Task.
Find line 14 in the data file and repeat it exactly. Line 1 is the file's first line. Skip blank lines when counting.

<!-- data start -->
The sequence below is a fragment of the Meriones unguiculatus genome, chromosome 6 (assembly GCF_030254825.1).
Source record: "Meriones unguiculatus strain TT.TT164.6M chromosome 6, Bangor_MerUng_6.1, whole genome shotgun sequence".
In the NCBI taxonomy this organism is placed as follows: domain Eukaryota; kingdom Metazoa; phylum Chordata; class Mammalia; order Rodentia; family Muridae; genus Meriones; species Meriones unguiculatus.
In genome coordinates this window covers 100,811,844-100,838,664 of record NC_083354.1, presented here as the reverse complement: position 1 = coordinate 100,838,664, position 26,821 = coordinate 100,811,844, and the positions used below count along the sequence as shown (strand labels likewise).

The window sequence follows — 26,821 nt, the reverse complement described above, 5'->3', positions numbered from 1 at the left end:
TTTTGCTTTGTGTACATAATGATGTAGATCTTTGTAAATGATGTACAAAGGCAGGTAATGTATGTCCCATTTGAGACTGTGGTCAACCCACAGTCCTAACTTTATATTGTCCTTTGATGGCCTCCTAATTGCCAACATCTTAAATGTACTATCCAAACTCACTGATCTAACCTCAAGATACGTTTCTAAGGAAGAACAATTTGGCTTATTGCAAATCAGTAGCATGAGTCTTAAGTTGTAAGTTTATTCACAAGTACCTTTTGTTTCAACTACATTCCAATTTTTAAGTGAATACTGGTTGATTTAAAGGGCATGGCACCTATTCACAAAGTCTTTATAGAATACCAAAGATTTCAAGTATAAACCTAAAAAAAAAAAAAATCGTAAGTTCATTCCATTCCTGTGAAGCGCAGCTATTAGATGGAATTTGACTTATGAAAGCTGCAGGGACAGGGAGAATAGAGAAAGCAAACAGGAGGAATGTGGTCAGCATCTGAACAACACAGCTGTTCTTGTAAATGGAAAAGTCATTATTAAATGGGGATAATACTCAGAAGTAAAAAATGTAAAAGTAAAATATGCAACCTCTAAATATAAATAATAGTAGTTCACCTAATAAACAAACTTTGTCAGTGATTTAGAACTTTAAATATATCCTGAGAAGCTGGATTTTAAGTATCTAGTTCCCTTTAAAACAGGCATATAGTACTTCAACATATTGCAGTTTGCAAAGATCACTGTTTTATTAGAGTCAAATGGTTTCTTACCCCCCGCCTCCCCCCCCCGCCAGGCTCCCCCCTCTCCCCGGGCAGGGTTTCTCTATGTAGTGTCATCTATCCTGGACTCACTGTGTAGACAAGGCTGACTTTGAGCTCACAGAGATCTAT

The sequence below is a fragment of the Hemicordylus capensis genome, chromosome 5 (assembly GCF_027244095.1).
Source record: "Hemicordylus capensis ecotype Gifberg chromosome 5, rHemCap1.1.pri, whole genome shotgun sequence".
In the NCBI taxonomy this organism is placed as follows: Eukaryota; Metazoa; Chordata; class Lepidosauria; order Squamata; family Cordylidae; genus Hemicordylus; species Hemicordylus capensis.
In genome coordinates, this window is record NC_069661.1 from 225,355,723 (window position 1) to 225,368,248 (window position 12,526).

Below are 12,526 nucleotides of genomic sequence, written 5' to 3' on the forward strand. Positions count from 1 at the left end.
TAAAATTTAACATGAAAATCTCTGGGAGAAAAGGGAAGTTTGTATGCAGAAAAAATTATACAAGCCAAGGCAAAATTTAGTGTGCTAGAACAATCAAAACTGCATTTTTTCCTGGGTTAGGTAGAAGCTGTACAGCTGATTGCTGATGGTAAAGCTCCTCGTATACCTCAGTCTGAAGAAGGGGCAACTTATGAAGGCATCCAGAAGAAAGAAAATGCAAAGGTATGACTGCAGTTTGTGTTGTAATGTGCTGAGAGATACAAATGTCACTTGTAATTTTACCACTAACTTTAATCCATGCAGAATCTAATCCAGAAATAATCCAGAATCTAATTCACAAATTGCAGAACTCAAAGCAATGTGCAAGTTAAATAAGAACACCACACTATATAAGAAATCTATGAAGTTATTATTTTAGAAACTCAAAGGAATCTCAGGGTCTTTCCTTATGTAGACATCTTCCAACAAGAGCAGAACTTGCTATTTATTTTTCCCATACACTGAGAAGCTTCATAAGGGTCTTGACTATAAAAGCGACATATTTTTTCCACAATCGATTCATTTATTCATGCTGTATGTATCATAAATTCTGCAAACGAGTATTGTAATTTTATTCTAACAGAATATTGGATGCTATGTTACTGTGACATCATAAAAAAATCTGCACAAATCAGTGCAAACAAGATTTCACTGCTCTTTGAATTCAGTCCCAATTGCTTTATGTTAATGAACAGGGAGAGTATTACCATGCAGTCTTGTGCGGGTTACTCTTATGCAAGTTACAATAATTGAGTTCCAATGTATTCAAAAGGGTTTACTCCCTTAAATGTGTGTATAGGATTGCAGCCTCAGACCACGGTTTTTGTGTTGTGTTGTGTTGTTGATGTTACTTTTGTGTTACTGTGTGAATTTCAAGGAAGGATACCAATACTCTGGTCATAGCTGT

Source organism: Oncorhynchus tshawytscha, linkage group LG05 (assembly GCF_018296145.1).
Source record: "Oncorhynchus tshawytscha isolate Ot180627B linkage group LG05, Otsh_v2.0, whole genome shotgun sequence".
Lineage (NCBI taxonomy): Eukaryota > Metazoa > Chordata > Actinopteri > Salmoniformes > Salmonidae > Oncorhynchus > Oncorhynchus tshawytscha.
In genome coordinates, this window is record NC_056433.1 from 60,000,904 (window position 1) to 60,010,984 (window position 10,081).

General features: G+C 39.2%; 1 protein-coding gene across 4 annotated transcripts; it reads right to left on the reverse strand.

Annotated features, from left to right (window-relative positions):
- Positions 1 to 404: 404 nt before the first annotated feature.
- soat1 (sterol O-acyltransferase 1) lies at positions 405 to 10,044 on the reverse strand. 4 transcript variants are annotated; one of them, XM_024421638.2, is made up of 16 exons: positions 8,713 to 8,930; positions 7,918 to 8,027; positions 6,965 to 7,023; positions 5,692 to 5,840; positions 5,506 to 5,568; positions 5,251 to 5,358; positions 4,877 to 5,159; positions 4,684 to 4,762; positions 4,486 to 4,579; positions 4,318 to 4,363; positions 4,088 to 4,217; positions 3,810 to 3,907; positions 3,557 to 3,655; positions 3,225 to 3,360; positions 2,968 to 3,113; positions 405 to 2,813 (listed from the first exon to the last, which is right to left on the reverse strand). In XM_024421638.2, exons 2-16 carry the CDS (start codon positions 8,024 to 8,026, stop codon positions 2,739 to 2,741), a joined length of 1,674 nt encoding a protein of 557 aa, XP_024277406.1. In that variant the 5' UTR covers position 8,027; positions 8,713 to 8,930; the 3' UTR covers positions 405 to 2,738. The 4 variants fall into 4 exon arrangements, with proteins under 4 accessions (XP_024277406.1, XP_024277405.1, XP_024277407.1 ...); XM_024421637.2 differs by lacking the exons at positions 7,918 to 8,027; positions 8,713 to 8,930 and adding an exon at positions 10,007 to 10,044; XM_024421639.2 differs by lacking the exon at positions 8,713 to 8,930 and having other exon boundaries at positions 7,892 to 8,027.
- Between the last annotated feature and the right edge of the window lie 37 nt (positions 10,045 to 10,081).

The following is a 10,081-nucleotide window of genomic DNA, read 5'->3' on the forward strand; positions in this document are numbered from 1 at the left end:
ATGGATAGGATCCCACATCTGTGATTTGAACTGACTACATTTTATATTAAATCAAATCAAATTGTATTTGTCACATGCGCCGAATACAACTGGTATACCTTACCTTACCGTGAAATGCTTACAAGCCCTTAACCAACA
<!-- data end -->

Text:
Source record: "Oncorhynchus tshawytscha isolate Ot180627B linkage group LG05, Otsh_v2.0, whole genome shotgun sequence".